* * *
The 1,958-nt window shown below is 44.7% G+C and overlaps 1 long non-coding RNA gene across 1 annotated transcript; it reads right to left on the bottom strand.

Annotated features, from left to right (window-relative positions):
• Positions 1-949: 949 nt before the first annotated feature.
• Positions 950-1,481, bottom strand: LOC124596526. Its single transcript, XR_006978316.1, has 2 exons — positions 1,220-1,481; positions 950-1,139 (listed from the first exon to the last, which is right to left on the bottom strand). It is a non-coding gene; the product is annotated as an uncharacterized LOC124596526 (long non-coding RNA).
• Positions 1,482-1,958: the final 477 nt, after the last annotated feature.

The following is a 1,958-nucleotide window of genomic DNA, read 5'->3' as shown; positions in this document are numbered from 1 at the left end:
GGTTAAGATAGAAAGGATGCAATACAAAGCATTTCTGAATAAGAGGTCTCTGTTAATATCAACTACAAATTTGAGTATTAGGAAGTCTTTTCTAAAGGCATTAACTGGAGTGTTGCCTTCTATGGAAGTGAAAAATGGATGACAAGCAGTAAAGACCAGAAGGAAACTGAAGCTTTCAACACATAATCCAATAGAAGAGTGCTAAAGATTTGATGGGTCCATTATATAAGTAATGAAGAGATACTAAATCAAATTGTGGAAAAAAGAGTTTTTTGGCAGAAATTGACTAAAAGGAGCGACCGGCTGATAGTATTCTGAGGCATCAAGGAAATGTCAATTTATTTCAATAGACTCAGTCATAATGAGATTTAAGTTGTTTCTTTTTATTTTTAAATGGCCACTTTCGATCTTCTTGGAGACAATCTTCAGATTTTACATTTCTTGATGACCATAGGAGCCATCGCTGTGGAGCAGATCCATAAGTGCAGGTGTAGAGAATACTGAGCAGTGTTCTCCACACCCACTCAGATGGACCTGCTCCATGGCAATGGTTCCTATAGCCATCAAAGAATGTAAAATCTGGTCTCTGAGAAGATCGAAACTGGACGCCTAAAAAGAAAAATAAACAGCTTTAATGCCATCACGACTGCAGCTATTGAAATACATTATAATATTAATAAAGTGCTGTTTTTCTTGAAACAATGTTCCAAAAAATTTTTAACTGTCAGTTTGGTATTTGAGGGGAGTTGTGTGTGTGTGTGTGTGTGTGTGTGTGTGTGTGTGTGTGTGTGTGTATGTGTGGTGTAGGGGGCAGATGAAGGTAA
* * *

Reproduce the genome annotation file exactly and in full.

The 1,958-nt window shown below is 44.7% G+C and overlaps 1 long non-coding RNA gene across 1 annotated transcript; it reads right to left on the bottom strand.

Annotated features, from left to right (window-relative positions):
• Positions 1-949: 949 nt before the first annotated feature.
• Positions 950-1,481, bottom strand: LOC124596526. Its single transcript, XR_006978316.1, has 2 exons — positions 1,220-1,481; positions 950-1,139 (listed from the first exon to the last, which is right to left on the bottom strand). It is a non-coding gene; the product is annotated as an uncharacterized LOC124596526 (long non-coding RNA).
• Positions 1,482-1,958: the final 477 nt, after the last annotated feature.

The following is a 1,958-nucleotide window of genomic DNA, read 5'->3' as shown; positions in this document are numbered from 1 at the left end:
GGTTAAGATAGAAAGGATGCAATACAAAGCATTTCTGAATAAGAGGTCTCTGTTAATATCAACTACAAATTTGAGTATTAGGAAGTCTTTTCTAAAGGCATTAACTGGAGTGTTGCCTTCTATGGAAGTGAAAAATGGATGACAAGCAGTAAAGACCAGAAGGAAACTGAAGCTTTCAACACATAATCCAATAGAAGAGTGCTAAAGATTTGATGGGTCCATTATATAAGTAATGAAGAGATACTAAATCAAATTGTGGAAAAAAGAGTTTTTTGGCAGAAATTGACTAAAAGGAGCGACCGGCTGATAGTATTCTGAGGCATCAAGGAAATGTCAATTTATTTCAATAGACTCAGTCATAATGAGATTTAAGTTGTTTCTTTTTATTTTTAAATGGCCACTTTCGATCTTCTTGGAGACAATCTTCAGATTTTACATTTCTTGATGACCATAGGAGCCATCGCTGTGGAGCAGATCCATAAGTGCAGGTGTAGAGAATACTGAGCAGTGTTCTCCACACCCACTCAGATGGACCTGCTCCATGGCAATGGTTCCTATAGCCATCAAAGAATGTAAAATCTGGTCTCTGAGAAGATCGAAACTGGACGCCTAAAAAGAAAAATAAACAGCTTTAATGCCATCACGACTGCAGCTATTGAAATACATTATAATATTAATAAAGTGCTGTTTTTCTTGAAACAATGTTCCAAAAAATTTTTAACTGTCAGTTTGGTATTTGAGGGGAGTTGTGTGTGTGTGTGTGTGTGTGTGTGTGTGTGTGTGTGTGTGTGTGTATGTGTGGTGTAGGGGGCAGATGAAGGTAA